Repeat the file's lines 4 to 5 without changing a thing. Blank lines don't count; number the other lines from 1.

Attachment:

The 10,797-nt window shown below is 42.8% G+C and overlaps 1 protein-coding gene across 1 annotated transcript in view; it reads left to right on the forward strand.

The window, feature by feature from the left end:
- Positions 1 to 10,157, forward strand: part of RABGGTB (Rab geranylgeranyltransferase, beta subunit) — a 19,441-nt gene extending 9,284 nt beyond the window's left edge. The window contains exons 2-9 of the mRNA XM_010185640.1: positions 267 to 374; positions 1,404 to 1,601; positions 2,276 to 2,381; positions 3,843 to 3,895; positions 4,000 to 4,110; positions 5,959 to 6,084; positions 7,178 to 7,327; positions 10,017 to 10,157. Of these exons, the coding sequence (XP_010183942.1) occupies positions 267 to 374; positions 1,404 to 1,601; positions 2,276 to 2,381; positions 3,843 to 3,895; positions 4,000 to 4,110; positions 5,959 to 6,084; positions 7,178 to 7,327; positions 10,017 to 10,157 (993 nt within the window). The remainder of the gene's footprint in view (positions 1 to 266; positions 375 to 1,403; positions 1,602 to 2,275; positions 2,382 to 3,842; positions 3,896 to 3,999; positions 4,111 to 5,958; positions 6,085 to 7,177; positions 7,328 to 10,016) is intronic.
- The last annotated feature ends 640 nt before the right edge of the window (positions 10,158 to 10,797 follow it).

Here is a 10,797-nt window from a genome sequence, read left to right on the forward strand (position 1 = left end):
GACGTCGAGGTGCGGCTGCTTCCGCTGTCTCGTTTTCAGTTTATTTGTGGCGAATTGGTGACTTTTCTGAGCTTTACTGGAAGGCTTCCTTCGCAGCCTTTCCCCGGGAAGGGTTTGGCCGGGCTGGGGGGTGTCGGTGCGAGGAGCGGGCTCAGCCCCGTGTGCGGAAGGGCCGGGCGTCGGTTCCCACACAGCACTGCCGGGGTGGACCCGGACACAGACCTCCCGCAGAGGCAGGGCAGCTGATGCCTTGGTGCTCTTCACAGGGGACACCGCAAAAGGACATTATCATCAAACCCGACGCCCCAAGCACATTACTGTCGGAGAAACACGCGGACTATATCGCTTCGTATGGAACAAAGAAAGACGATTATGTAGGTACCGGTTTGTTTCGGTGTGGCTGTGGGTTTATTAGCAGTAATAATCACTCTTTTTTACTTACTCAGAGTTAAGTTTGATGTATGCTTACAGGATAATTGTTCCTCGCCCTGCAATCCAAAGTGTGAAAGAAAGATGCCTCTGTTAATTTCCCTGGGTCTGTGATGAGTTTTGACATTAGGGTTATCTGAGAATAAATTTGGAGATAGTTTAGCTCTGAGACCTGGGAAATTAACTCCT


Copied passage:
- The last annotated feature ends 640 nt before the right edge of the window (positions 10,158 to 10,797 follow it).

Here is a 10,797-nt window from a genome sequence, read left to right on the forward strand (position 1 = left end):